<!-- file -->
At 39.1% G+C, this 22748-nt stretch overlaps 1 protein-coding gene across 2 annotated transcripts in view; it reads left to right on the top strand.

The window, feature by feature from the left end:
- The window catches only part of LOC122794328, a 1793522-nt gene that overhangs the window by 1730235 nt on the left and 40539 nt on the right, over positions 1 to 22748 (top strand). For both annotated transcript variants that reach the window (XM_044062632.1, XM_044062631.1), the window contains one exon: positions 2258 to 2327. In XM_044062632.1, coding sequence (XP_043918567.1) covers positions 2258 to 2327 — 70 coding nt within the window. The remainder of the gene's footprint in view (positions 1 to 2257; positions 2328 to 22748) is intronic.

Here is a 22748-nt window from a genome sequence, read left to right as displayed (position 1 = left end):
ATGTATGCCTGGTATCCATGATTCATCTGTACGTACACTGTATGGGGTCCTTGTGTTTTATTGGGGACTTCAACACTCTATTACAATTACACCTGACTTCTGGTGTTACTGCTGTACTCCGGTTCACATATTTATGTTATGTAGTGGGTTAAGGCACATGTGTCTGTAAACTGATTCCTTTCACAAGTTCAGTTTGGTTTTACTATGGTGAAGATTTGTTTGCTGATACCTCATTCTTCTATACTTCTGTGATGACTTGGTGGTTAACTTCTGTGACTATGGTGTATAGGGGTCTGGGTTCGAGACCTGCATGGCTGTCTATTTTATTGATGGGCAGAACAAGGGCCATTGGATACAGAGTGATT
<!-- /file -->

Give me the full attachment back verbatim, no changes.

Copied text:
At 39.1% G+C, this 22748-nt stretch overlaps 1 protein-coding gene across 2 annotated transcripts in view; it reads left to right on the top strand.

The window, feature by feature from the left end:
- The window catches only part of LOC122794328, a 1793522-nt gene that overhangs the window by 1730235 nt on the left and 40539 nt on the right, over positions 1 to 22748 (top strand). For both annotated transcript variants that reach the window (XM_044062632.1, XM_044062631.1), the window contains one exon: positions 2258 to 2327. In XM_044062632.1, coding sequence (XP_043918567.1) covers positions 2258 to 2327 — 70 coding nt within the window. The remainder of the gene's footprint in view (positions 1 to 2257; positions 2328 to 22748) is intronic.

Here is a 22748-nt window from a genome sequence, read left to right as displayed (position 1 = left end):
ATGTATGCCTGGTATCCATGATTCATCTGTACGTACACTGTATGGGGTCCTTGTGTTTTATTGGGGACTTCAACACTCTATTACAATTACACCTGACTTCTGGTGTTACTGCTGTACTCCGGTTCACATATTTATGTTATGTAGTGGGTTAAGGCACATGTGTCTGTAAACTGATTCCTTTCACAAGTTCAGTTTGGTTTTACTATGGTGAAGATTTGTTTGCTGATACCTCATTCTTCTATACTTCTGTGATGACTTGGTGGTTAACTTCTGTGACTATGGTGTATAGGGGTCTGGGTTCGAGACCTGCATGGCTGTCTATTTTATTGATGGGCAGAACAAGGGCCATTGGATACAGAGTGATT